Will Yellowstone Brucellosis Battle Extend to Elk?

The battle to eradicate brucellosis in the Greater Yellowstone area may be extended to elk, as a $35 million provision in the proposed federal farm bill could enable long-term management of area herds. A Yellowstone brucellosis battle has been waged for decades, as the interests of stockmen, environmentalists and government officials have converged to create a tense situation where bison was herded back into Yellowstone National Park in the spring, put down at times, and generally seen as a nuisance when it comes to cattle. The theory is that bison carry brucellosis that can be transmitted to cattle — a highly dubious proposition — as the cattle industry and government officials work to eliminate the disease in the area. The greater Yellowstone area is the last pocket of brucellosis in the United States, so there’s plenty of interest in eradication. But bison management has proven to be messy, controversial and fruitless. Last month Yellowstone officials announced an end to research on bio-bullets that would immunize bison against brucellosis: after a pilot plan, it was determined that bio-bullets would be too expensive and just didn’t work very well. The latest farm bill — scheduled to be voted on in the House this week — allocates $35 million ($7 million a year for five years) to the Wildlife Reservoir Zoonotic Disease Initiative, which would map ways to address cattle diseases, including brucellosis. The worry is that wildlife management techniques would be applied to elk in the same way they’re applied to bison. And that has some elk hunters — a vocal bunch, to be sure — concerned. From The Missoulian:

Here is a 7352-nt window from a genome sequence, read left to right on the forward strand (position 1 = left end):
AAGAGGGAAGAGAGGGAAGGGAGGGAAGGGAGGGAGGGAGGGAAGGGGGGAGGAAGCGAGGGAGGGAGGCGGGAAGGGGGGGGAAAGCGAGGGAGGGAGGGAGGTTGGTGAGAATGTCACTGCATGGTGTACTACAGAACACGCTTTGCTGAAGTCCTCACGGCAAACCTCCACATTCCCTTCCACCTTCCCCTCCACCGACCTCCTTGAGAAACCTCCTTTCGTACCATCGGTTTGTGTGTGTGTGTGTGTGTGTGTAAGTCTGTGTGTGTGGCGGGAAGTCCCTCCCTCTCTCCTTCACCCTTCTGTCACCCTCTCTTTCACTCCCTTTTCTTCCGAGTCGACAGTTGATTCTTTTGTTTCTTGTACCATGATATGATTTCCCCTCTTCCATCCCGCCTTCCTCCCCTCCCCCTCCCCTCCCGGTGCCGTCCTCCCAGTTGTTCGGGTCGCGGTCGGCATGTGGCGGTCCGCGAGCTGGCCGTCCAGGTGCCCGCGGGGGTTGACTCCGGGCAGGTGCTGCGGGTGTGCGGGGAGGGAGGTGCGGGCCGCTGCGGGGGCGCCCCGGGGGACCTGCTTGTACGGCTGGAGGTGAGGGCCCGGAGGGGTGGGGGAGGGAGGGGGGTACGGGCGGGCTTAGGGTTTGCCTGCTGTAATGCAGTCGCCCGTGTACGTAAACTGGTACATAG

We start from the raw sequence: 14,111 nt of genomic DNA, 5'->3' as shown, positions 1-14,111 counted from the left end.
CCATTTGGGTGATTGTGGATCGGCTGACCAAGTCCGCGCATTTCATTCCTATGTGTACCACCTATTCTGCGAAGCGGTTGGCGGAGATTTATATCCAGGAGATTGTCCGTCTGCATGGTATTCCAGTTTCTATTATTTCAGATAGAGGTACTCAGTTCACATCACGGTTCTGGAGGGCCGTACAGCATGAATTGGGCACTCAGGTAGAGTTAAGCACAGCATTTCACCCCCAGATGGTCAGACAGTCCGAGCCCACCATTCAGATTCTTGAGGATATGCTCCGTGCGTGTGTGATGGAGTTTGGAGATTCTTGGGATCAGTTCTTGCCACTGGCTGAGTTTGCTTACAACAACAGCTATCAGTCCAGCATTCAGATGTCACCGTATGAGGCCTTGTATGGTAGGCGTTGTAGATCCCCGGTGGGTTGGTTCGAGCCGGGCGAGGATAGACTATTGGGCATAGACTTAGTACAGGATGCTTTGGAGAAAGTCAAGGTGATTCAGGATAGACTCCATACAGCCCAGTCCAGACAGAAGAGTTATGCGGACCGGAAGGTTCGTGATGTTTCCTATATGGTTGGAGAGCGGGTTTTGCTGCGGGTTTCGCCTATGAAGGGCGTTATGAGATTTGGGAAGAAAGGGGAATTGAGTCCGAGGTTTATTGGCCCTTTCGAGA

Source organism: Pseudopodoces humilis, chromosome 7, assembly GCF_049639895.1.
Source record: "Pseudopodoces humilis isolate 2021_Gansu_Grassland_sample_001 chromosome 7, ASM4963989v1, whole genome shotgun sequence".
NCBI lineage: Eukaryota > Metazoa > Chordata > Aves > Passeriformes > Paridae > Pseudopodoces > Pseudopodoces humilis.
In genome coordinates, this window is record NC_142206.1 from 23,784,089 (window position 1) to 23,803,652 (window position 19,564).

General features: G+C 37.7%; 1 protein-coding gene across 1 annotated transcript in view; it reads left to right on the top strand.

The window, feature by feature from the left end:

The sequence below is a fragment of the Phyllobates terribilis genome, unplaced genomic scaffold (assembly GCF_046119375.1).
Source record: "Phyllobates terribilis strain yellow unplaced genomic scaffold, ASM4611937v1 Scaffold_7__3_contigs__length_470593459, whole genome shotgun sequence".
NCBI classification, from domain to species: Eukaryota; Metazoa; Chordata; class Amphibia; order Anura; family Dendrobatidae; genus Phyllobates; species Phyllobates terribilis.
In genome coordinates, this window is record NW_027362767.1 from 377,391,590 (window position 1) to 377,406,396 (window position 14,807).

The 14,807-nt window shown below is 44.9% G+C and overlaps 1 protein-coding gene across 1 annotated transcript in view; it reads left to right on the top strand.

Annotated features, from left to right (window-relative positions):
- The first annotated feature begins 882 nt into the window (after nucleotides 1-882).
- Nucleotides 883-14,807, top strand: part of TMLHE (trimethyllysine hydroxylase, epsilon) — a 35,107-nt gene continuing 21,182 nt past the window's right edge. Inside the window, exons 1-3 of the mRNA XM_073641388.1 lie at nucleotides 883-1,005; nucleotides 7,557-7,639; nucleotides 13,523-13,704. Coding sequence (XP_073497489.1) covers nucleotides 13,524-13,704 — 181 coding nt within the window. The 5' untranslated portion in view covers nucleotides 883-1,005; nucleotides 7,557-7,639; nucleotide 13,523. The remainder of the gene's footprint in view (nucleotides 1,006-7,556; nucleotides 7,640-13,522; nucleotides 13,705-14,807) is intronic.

“I think it is a genuine concern, that we’re moving more and more toward managing wildlife in more domestic-animal ways,” said retired Boulder veterinarian Tom Roffe, who’s been watching the debate over brucellosis in Montana’s wildlife populations. “What does the comprehensive strategy really look like beyond just vaccinating? And why are we pissing away money on vaccines that in 30 years haven’t shown any success?”…

“I’m trying to wake the hunters up before they lose their wildlife,” Kathryn QannaYahu said from Bozeman, where she’s compiled a large website of documents on the issue. “This was a livestock disease that came here and got into the wildlife populations. It’s impossible to eradicate without sterilizing the environment. But all three states have to sign an annual MOU to keep their class-free brucellosis status. And that’s how Animal and Plant Health Inspection Service (APHIS) is getting control of wildlife agencies.”…

“The reason why the wildlife brucellosis issue hasn’t been addressed is because there’s no easy solution,” state veterinarian Martin Zaluski said. “We don’t have a vaccine that’s effective enough. We don’t have a delivery mechanism that works for wildlife. We have been charged by the Legislature to address the issue of bison migrating out of Yellowstone National Park. But it would be an unlikely scenario where the Department of Livestock would have greater responsibility in the management of elk.”

If you’ve followed the Yellowstone brucellosis battle over the years, you know how passions play out into a larger discussion of wildlife management in the Greater Yellowstone Ecosystem. With elk numbers declining in the area (whether due to drought or wolves), there’s understandably greater concern from elk hunters that further management could drive down the numbers further.

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